Frodo, even worried as he was, wasn't stupid enough to throw away eight hours a day with his Sam. He also wasn't foolish enough to show how much it pleased him. Nodding solemnly, Frodo agreed. "Yes, sir. I can do that. Sam will stay inside with me. I won't let him get hurt again, sir..."

"I'll hold you to that, Frodo Baggins. Until that boy is grown up enough to think for himself, you're to see he don't get hurt when he's around you. Ever." The father turned to greet Bilbo and the annoying doctor. "You fix that boy's leg and give him something for the pain. Don't go winding on about sickness, though, or I'll find another doctor up to Hardbottle."

Surprised and offended, the doctor harrumphed and got to work.

Several hours later the party was fully cleaned up and the guests gone home. Well, all the guests except the Bagginses and the Brandybucks. That lot was staying on until Sam agreed to let Frodo out of his sight. It was beginning to look like they'd have to leave the teen overnight or they'd never get back to Bag End. At least her children had all managed to get invitations to stay at other holes in order to keep them out of her hair. Even little Marigold was down the road at the Cotton's home, tucked in a crib with their twin infants, Rosie and Wilcome.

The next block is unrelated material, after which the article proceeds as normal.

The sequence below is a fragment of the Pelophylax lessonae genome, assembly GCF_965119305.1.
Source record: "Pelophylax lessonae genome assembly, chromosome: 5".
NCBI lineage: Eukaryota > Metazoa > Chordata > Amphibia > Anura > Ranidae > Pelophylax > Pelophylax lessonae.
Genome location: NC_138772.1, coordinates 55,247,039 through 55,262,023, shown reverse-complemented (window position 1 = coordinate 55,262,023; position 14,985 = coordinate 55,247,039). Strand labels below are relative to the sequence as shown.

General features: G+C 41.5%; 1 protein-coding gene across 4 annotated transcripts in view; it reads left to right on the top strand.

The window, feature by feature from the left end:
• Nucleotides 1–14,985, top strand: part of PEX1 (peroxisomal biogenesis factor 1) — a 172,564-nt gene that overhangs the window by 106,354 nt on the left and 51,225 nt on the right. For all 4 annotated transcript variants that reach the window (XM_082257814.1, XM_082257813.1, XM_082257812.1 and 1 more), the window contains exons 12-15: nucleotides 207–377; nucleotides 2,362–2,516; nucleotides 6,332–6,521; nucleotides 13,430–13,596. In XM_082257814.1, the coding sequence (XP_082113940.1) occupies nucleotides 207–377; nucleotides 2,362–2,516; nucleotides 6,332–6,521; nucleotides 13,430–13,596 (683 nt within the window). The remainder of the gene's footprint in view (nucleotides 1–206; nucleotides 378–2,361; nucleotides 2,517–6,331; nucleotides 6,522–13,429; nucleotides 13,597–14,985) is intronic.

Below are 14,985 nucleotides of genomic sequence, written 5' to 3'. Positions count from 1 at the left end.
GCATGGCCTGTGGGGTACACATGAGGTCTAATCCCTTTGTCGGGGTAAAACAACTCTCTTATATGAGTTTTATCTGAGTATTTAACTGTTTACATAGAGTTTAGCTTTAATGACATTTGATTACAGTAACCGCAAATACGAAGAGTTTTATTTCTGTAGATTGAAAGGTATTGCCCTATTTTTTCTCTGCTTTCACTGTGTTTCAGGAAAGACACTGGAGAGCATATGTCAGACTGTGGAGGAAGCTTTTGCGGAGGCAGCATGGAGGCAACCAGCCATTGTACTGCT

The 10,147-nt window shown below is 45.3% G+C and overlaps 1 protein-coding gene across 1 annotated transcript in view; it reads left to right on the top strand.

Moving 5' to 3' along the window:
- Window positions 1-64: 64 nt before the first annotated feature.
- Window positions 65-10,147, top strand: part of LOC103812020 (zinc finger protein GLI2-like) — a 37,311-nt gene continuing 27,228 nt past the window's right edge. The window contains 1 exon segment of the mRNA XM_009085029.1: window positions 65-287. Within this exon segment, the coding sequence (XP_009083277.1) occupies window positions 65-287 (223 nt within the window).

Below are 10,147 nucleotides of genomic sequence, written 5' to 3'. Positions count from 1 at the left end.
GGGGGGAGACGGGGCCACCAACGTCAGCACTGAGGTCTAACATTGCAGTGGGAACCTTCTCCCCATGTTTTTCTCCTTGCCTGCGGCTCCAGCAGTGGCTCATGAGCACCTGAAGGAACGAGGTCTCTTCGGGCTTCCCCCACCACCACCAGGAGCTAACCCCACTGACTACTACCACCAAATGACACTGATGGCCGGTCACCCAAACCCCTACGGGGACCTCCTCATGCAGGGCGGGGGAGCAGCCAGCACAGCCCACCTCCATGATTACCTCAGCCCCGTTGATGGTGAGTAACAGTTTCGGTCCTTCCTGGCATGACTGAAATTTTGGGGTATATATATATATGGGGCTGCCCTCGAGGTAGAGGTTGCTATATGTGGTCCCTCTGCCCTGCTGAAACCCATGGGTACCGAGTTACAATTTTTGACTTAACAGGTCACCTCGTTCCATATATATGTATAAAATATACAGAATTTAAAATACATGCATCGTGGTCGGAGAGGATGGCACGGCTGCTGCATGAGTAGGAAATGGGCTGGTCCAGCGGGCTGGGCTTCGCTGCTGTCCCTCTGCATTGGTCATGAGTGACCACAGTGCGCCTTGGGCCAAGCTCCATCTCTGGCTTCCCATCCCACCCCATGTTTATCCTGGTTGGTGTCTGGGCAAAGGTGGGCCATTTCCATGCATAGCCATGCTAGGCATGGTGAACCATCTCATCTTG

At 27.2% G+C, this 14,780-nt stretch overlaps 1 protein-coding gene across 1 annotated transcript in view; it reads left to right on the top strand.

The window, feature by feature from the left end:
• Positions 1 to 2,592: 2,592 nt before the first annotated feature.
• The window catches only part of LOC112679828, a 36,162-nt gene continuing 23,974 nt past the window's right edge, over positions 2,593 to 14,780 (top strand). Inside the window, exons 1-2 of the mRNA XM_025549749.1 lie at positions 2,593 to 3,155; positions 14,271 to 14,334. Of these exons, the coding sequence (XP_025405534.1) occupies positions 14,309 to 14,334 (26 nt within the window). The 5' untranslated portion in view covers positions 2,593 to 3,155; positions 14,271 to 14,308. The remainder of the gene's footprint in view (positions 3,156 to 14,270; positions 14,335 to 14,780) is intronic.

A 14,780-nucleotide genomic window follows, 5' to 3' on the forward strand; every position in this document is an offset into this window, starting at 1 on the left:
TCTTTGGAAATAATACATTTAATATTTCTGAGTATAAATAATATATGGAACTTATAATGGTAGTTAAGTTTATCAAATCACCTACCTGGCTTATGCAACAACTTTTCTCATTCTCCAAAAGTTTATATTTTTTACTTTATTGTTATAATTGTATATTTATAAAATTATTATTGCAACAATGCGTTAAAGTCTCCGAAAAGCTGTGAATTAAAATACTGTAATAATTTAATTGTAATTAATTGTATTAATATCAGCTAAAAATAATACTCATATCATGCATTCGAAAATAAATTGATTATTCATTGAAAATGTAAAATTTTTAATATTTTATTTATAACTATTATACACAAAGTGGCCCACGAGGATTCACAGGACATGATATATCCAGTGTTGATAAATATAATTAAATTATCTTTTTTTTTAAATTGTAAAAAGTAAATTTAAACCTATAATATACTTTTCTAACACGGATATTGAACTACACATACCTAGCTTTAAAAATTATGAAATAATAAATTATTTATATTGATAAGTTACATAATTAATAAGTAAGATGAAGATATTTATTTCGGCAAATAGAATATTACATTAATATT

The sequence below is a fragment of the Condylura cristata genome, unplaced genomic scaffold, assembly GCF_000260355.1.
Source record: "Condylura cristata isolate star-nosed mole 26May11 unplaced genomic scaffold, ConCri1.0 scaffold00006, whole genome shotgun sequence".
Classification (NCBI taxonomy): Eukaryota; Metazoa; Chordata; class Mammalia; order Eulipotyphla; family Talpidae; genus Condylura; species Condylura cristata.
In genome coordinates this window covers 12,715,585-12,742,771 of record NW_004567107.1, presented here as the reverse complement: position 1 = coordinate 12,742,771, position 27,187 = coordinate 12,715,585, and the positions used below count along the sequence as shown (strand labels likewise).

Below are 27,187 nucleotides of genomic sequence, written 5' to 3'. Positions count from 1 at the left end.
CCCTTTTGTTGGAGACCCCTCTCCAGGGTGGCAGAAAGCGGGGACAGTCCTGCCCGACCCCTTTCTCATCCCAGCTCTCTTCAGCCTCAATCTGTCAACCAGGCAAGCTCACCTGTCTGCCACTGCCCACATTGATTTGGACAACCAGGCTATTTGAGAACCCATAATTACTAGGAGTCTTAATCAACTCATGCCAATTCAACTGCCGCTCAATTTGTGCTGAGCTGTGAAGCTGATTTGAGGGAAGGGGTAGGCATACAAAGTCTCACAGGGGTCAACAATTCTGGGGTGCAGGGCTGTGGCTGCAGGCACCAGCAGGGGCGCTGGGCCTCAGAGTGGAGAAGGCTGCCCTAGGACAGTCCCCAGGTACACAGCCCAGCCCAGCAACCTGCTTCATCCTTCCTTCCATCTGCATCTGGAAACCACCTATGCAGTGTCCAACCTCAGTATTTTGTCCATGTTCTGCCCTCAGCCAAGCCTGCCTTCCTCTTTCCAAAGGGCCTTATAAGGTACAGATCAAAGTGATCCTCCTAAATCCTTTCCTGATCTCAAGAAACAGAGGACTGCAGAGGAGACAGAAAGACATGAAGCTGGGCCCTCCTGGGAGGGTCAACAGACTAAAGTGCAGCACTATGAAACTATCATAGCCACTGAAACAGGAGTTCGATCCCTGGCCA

Bell sighed after checking on the three boys again. Merry was sitting in the crib, which had been drug into the master bedroom. Sam was ensconced in his parent's bed with Frodo curled up beside him telling soft stories about Elves. The threesome looked quite peaceful in there.

Mrs. Gamgee turned to her guests and smiled. "The boys are resting and listening to Frodo's Elf stories." She moved to the teapot to refresh her cup. "It looks like they'd be comfortable there all night. Should we let them be?"

Esmeralda looked nervous. After all, Meriadoc was her only child. "Well..."

"Of course, if you're willing to have them. It's only just two holes down, love. The Gamgees won't let any harm come to our Merry. And Frodo'll watch them. He's a caring one, that boy."